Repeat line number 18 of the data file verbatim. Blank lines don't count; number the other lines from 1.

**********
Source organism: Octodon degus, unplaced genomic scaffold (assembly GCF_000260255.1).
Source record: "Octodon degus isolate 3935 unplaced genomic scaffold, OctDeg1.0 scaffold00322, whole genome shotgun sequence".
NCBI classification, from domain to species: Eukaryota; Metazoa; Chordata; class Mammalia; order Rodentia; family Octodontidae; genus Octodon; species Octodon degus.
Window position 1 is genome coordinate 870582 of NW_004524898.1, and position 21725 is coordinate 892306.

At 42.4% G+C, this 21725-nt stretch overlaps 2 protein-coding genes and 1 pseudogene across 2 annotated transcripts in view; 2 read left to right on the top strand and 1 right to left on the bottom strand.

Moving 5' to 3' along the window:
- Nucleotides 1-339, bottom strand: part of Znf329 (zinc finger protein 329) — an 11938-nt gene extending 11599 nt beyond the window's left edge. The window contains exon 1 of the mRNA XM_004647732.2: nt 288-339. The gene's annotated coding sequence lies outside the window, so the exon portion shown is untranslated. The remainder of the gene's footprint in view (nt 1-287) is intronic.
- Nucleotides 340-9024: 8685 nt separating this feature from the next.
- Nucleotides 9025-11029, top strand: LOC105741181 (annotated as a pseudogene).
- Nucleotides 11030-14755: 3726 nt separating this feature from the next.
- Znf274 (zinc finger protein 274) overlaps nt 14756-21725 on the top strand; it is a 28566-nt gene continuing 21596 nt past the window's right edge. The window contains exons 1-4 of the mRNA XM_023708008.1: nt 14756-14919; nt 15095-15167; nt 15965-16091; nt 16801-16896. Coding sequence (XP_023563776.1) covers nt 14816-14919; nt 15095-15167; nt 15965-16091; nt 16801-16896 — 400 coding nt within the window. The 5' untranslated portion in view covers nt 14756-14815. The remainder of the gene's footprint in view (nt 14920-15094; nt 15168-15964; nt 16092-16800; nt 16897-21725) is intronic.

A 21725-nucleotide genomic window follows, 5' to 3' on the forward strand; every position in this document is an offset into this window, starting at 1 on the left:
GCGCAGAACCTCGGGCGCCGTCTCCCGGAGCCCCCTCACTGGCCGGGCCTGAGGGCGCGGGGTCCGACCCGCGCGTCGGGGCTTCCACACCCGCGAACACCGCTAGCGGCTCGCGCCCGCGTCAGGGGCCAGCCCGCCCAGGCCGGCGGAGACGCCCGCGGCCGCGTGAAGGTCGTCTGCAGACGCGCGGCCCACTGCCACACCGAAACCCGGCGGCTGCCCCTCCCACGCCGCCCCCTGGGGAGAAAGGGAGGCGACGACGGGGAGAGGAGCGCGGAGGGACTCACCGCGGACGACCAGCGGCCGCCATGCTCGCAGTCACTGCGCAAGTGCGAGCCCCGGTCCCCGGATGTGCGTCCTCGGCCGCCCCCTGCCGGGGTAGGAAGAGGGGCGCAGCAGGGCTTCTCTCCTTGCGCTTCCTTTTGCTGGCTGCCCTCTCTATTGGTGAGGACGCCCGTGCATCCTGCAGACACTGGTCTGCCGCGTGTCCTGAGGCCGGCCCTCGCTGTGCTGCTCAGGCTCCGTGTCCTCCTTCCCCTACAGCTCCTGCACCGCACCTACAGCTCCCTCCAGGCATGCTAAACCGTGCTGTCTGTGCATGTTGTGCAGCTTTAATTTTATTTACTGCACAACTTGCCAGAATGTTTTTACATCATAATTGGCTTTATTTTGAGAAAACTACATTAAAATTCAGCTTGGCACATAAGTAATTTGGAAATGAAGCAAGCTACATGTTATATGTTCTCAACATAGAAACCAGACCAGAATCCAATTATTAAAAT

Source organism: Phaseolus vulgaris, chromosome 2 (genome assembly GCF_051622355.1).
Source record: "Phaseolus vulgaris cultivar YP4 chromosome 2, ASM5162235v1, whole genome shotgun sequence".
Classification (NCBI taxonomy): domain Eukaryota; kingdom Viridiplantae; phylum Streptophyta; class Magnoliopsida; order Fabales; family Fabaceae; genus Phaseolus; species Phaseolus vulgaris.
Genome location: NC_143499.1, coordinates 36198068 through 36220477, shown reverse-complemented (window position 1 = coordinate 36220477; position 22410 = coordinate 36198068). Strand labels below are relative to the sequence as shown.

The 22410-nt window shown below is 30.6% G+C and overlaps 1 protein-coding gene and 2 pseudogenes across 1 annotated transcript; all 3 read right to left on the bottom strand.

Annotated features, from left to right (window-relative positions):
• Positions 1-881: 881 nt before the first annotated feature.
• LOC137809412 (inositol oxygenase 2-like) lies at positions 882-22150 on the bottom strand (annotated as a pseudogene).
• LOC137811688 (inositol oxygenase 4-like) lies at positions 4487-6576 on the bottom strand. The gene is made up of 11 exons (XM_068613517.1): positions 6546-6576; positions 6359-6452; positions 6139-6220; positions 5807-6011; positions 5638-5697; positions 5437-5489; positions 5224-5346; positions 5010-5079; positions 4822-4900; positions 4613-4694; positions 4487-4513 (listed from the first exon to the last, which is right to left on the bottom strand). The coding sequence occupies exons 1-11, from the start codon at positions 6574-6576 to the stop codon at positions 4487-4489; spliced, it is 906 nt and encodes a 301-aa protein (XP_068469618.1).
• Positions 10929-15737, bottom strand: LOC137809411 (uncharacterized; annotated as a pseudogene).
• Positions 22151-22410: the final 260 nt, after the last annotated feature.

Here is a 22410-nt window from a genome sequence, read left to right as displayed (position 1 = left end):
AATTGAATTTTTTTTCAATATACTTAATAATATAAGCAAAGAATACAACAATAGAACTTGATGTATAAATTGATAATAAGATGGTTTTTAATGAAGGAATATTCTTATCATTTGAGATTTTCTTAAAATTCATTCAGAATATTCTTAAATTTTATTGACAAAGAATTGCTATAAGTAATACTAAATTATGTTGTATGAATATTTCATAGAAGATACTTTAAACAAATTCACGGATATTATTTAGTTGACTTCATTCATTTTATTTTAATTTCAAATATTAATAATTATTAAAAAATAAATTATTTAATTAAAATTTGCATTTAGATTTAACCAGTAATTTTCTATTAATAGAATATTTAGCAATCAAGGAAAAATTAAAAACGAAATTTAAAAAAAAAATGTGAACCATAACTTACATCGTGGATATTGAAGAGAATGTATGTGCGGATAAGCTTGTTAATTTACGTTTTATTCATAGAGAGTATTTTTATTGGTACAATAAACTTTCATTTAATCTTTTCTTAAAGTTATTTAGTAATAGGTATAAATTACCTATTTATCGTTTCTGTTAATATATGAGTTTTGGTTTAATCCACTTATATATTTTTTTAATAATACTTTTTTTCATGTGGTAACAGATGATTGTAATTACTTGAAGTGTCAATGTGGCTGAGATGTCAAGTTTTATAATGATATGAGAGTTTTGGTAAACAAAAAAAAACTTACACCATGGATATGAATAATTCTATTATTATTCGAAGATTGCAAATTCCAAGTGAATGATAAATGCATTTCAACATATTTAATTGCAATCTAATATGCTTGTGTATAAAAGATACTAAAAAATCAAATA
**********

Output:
The 22410-nt window shown below is 30.6% G+C and overlaps 1 protein-coding gene and 2 pseudogenes across 1 annotated transcript; all 3 read right to left on the bottom strand.